I cannot make up my mind about this book. Is it about writing or the nature of shame or the relation between them? Jacqueline Rose poses a problem for the reviewer. To discuss this in many ways wonderful and indeed moving collection of essays in so narrow a confine as this, is to give it a definite character when the experience of reading is more elusive.
The refrain of the essays, covering topics as diverse as the poetry of Anne Sexton, Freud and Jung's attitude to Australia, the nature of celebrity and South Africa's Truth and Reconciliation Commission, is that the significance of a piece of writing lies less in its subject matter than in how it deals with it. Sylvia Plath's poem "Parliament Hill Fields" should not be read with reference to a miscarriage that Plath suffered before writing it since that ignores how the poem "offers the experience which can only be reached indirectly, which the speaker can only circle in words". Rose argues that, unlike ordinary language, poetry should not be expected to make things "unequivocally clear", rather it should leave the connections between them "wide open". There is a danger of being ensnared by the illusion that writing itself is more important than what it illuminates, and Rose's repeated claim that we should not judge words by the reality to which they apparently refer brings her perilously close to such a position.
Nevertheless, she raises an important issue. What exactly is the status of writing in a visually dominated world? Rose regards it as variously a creative act, a form of compensation or freewheeling fantasy. Sexton forged a new language inspiring other women who longed for a new sense of themselves, and Christina Rossetti used her poetry "to explore the lives she never lived". The case of fantasy is more controversial since it touches on Rose's dispute with Ted Hughes over her book The Haunting of Sylvia Plath . Hughes objected to Rose's discussion of certain fantasies at work in Plath's poetry, which he claimed reflected badly on his dead wife and their children. Rose argued that fantasy was "a realm of poetic exploration" that has little to do with how we actually live our lives. But if creativity, compensation and fantasy are linked, as they surely are, then they have everything to do with how we negotiate the world.
My one reservation about this collection is that Rose ultimately locates the value of language in what it cannot articulate. She celebrates the unravelling of syntax, the waywardness of words and the collapse of distinctions as inaugurating new beginnings. If only it were that simple.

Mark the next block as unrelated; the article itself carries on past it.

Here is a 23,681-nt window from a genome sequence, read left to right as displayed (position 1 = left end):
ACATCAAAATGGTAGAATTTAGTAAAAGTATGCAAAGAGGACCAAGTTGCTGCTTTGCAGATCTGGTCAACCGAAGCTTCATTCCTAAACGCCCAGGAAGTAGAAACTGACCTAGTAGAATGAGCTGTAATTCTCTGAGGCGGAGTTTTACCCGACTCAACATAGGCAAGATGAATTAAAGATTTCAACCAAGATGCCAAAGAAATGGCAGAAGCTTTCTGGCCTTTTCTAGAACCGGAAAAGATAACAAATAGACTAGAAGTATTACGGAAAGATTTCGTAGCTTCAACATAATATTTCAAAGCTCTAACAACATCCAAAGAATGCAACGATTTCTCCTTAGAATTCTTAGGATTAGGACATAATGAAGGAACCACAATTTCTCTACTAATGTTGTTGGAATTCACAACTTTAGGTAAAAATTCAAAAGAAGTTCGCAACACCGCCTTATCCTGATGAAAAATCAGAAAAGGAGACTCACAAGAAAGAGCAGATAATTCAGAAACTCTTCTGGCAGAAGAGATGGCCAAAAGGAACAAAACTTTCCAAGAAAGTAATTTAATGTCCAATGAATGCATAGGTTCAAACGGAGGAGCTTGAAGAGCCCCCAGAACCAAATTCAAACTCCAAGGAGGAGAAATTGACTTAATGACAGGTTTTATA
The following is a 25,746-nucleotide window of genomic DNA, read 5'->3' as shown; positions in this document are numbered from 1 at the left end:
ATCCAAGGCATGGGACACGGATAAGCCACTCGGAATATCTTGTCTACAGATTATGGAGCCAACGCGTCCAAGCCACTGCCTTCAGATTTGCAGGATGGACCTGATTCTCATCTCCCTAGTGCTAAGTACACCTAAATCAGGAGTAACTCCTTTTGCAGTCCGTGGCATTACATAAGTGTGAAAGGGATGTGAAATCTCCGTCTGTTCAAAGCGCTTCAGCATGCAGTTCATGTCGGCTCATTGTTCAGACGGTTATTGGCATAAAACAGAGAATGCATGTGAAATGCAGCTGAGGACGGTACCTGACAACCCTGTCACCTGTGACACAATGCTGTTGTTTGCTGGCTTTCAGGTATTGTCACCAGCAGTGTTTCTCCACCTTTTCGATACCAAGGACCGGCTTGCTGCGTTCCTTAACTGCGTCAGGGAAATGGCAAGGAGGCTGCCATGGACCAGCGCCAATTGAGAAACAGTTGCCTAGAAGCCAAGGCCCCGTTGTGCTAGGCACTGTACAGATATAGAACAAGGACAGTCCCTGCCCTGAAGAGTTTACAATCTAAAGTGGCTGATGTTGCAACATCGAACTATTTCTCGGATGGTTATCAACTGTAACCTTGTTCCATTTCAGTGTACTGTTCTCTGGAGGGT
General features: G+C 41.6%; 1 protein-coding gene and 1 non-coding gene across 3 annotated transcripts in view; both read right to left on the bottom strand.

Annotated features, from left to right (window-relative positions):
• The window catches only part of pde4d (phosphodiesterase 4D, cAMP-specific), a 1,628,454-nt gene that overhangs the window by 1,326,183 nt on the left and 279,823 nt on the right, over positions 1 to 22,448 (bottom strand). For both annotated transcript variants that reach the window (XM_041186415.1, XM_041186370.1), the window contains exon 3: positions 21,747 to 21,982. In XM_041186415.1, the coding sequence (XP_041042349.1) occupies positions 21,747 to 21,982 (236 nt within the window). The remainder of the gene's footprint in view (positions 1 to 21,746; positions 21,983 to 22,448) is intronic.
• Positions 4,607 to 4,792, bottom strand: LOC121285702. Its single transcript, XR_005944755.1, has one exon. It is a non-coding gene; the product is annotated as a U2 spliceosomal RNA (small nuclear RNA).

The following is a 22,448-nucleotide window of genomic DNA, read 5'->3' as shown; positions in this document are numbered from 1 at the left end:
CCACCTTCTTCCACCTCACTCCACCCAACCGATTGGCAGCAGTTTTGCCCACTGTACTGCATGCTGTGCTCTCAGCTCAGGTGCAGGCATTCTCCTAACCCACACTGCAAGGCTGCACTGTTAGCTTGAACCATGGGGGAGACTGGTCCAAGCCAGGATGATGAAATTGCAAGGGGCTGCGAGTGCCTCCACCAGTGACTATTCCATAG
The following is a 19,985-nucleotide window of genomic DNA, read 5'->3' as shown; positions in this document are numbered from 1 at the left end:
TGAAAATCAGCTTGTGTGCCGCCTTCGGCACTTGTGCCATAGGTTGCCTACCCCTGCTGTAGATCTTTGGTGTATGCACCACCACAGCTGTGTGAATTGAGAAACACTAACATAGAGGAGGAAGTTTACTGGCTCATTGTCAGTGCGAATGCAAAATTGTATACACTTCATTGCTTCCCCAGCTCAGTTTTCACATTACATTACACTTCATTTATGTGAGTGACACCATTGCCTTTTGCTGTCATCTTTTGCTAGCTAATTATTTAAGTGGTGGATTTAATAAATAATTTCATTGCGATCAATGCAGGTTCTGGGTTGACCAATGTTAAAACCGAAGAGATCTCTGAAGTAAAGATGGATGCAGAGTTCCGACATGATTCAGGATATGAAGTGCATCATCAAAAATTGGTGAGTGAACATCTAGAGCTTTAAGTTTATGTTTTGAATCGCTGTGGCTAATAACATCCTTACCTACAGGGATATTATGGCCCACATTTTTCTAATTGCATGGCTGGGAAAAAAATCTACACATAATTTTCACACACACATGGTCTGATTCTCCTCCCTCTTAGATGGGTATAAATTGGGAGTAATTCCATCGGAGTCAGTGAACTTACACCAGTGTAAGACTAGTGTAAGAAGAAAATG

All writing begins with a recognition of the anarchic power of language, which has to be harnessed if you are going to say anything, let alone say it well.
It is this libidinal quality of language that connects it with psychoanalysis. Rose begins by looking at guilt, which "always arises in relation to others", and shame, where "it is your narcissism, the ideal that you like to nurture about yourself that you betray". She focuses more on shame that is at once a civilising process and a block to creativity.
She notes how, in traditional psychoanalysis, mothers bear the burden of shame because they have been held responsible for all that is "irredeemable about human desire". That is why she is drawn to the work of Christopher Bolland who regards mothers as beings who put us into play rather than weigh us down with the curse of Oedipus. To free the mother of the role of scapegoat is to go a long way to removing at least the classical element of tragedy from our culture.
And speaking of sacrifice, that is precisely why we need celebrities. We make a mystery of them to penetrate that mystery, and in doing so we feel shame. The bonobo monkey does not feel any shame. It is a female-centred species that uses sex to resolve clashes of power. Rose chastises Natalie Angier for arguing that the bonobo may have something to offer to feminist politics. But maybe the world would have done better with some bonobos to sort out the crisis over Iraq. Perhaps then we would not need to be ashamed of Tony.
Gary Day is principal lecturer in English, De Montfort University.
On Not Being Able to Sleep: Psychoanalysis and the Modern World
Author - Jacqueline Rose
ISBN - 0 7011 6977 X
Publisher - Chatto and Windus
Price - £20.00
Pages - 246